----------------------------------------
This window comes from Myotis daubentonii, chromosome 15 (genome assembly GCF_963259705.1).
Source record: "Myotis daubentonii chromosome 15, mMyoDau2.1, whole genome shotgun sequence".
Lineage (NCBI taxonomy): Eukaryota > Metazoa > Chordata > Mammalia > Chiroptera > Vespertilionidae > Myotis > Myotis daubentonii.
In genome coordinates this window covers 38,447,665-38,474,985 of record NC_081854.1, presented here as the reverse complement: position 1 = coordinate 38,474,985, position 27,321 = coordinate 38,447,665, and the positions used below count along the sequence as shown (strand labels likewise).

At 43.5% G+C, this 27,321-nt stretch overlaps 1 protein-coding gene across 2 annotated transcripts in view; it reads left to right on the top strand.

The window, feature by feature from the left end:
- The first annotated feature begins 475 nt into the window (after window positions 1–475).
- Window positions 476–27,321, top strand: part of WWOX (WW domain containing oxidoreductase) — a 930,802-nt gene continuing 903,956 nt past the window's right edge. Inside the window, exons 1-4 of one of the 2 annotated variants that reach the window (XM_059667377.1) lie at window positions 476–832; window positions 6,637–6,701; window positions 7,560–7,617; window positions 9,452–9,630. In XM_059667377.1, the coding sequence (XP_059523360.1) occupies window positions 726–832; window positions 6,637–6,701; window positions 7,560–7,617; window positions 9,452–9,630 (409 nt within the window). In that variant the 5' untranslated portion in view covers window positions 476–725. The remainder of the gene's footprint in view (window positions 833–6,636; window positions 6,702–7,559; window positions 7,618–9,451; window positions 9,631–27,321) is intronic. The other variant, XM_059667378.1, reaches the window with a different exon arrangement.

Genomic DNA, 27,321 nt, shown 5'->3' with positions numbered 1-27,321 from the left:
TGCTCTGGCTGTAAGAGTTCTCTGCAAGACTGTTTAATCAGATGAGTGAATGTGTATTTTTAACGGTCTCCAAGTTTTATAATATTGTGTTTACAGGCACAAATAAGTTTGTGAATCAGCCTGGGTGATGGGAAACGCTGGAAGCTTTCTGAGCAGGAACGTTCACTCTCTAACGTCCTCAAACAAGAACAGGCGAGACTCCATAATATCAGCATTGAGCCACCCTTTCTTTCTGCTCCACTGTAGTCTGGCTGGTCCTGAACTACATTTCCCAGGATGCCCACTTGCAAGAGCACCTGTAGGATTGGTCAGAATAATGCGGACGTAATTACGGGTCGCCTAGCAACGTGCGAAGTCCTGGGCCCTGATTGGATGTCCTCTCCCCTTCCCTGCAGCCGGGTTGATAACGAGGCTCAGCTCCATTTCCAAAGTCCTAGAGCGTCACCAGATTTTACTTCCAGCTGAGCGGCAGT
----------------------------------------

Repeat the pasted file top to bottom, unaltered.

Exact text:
This window comes from Myotis daubentonii, chromosome 15 (genome assembly GCF_963259705.1).
Source record: "Myotis daubentonii chromosome 15, mMyoDau2.1, whole genome shotgun sequence".
Lineage (NCBI taxonomy): Eukaryota > Metazoa > Chordata > Mammalia > Chiroptera > Vespertilionidae > Myotis > Myotis daubentonii.
In genome coordinates this window covers 38,447,665-38,474,985 of record NC_081854.1, presented here as the reverse complement: position 1 = coordinate 38,474,985, position 27,321 = coordinate 38,447,665, and the positions used below count along the sequence as shown (strand labels likewise).

At 43.5% G+C, this 27,321-nt stretch overlaps 1 protein-coding gene across 2 annotated transcripts in view; it reads left to right on the top strand.

The window, feature by feature from the left end:
- The first annotated feature begins 475 nt into the window (after window positions 1–475).
- Window positions 476–27,321, top strand: part of WWOX (WW domain containing oxidoreductase) — a 930,802-nt gene continuing 903,956 nt past the window's right edge. Inside the window, exons 1-4 of one of the 2 annotated variants that reach the window (XM_059667377.1) lie at window positions 476–832; window positions 6,637–6,701; window positions 7,560–7,617; window positions 9,452–9,630. In XM_059667377.1, the coding sequence (XP_059523360.1) occupies window positions 726–832; window positions 6,637–6,701; window positions 7,560–7,617; window positions 9,452–9,630 (409 nt within the window). In that variant the 5' untranslated portion in view covers window positions 476–725. The remainder of the gene's footprint in view (window positions 833–6,636; window positions 6,702–7,559; window positions 7,618–9,451; window positions 9,631–27,321) is intronic. The other variant, XM_059667378.1, reaches the window with a different exon arrangement.

Genomic DNA, 27,321 nt, shown 5'->3' with positions numbered 1-27,321 from the left:
TGCTCTGGCTGTAAGAGTTCTCTGCAAGACTGTTTAATCAGATGAGTGAATGTGTATTTTTAACGGTCTCCAAGTTTTATAATATTGTGTTTACAGGCACAAATAAGTTTGTGAATCAGCCTGGGTGATGGGAAACGCTGGAAGCTTTCTGAGCAGGAACGTTCACTCTCTAACGTCCTCAAACAAGAACAGGCGAGACTCCATAATATCAGCATTGAGCCACCCTTTCTTTCTGCTCCACTGTAGTCTGGCTGGTCCTGAACTACATTTCCCAGGATGCCCACTTGCAAGAGCACCTGTAGGATTGGTCAGAATAATGCGGACGTAATTACGGGTCGCCTAGCAACGTGCGAAGTCCTGGGCCCTGATTGGATGTCCTCTCCCCTTCCCTGCAGCCGGGTTGATAACGAGGCTCAGCTCCATTTCCAAAGTCCTAGAGCGTCACCAGATTTTACTTCCAGCTGAGCGGCAGT